Great Idea #3: The Restaurant of Hope
Yes, a Coney Island. Many an easterner who has visited Michigan has wondered at the area’s fascination with the Big Apple and its entertainment melting pot. Many an easterner has been tragically confused. A Coney Island is a restaurant that, contrary to what you might have been told, does not cater to Detroiters nostalgic for merry go rounds (they have those in Detroit and in nearby Dearborn) and other quaint NYC-type entertainments. No, this is not a Subway sandwich shop! The Coney Island is an institution unto itself.
The Coney Island sells Coney Islands. Simply put, they are hot dogs. However, to put it simply doesn’t do them justice. One could also say that they are natural-casing franks, covered in chili, diced onions and mustard and served on a steamed bun. That, too, is inadequate for they are special franks with special chili, special onions and special (usually French’s yellow) mustard. The bun is that special combination of fresh and stale. They are Detroit’s contribution to the American culinary landscape and they are darn good.
Here is what Dan Keros of American Coney Island says about its history in a recent Life Magazine article. "My grandfather Gust came from Greece and got his first taste of a hot dog in Coney Island. When he moved to Detroit he worked a bunch of jobs--pushing a popcorn cart, shining shoes, cleaning hats. He eventually saved enough to open American Coney Island, basically a hot dog cart with a roof and no wheels. He sold dogs, and he sold chili..." I think you can figure out how the rest of the story goes.
So, why are they Great Idea #3? It’s a religious thing. Do you remember the MASH episode about “Adam’s Ribs”? Hawkeye Pierce from Crabapple Cove, Maine got a hankerin’ for barbeque from a specific restaurant in Chicago Illinois. Maybe he developed his affection while a medical student? I do not recall. The point is, amazing high jinx ensue, Hawkeye gets his ribs and all is right in the world for one perfect evening.
OK…still with me? Adam Tierney-Eliot from Lisbon Falls, Maine loves Coney Islands. This is a love developed while on my parish internship in Grosse Pointe, Michigan, right outside the Motor City. I miss them, too. Sure I can make them at home, but that is not the point. The Coney Island to me—just as the ribs, no doubt, were to Hawk—symbolize so much more. These Hot Dogs represent adventure, freedom, the chance to try something new. They also stand for their city, an exciting place with much more going for it than people often will allow.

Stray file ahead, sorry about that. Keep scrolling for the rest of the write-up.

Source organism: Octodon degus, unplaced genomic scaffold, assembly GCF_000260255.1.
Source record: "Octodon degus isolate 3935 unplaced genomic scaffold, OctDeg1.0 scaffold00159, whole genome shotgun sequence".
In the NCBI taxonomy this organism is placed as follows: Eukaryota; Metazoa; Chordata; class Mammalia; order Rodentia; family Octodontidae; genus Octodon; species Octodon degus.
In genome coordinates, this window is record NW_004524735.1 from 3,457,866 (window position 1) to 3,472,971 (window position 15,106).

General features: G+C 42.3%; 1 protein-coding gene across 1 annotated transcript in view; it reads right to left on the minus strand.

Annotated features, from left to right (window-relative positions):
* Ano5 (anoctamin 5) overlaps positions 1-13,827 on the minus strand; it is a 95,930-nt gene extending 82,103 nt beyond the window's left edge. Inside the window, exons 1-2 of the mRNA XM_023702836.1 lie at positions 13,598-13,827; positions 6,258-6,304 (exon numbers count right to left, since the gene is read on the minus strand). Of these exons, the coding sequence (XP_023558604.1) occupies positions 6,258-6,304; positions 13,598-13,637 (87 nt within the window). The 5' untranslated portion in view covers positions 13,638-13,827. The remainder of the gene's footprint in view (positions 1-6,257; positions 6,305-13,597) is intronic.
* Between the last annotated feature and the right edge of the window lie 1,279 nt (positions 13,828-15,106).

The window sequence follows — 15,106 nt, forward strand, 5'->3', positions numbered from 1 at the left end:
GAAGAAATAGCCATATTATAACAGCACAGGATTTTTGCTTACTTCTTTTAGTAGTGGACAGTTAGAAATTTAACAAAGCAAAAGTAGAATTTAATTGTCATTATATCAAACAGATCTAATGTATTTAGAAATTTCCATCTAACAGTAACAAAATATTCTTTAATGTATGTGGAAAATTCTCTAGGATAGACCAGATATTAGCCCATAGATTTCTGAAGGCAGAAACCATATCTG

Coney Islands are my comfort food, not because grew up with them but because I did not. When life throws me a curve, when there are bumps in the road as there are for all people, I often find myself thinking back to time spend in Coney Island Restaurants, when my wife, son and I were on a great new trip and I was starting out on this new career. We were filled with hope and love for each other and for the world. That, gentle reader, is why it is religious for me. For what are human beings without these two things? Where, friends, would we be without our dreams for the future and the bonds that support us? Well, I’ll tell you, life would certainly be a faith free zone, devoid of joy.
So, anyway, I conclude my missive today with something of a celebration. Like Hawkeye, I have found a way. I have ordered 20 Coney Islands from American Coney Island in downtown Detroit. This is enough to both harden my arteries and see me through to the spring. What joy! What happiness is now mine as I prepare to eat these delectable treats while drinking beer and watching the big game on Sunday! I, for one, will be rooting casually for Pittsburgh and passionately for Detroit. Go Lions! Fire Millen! Fire Ford First! I urge you to join me. Then maybe, for one brief shining moment, all will be right in the world.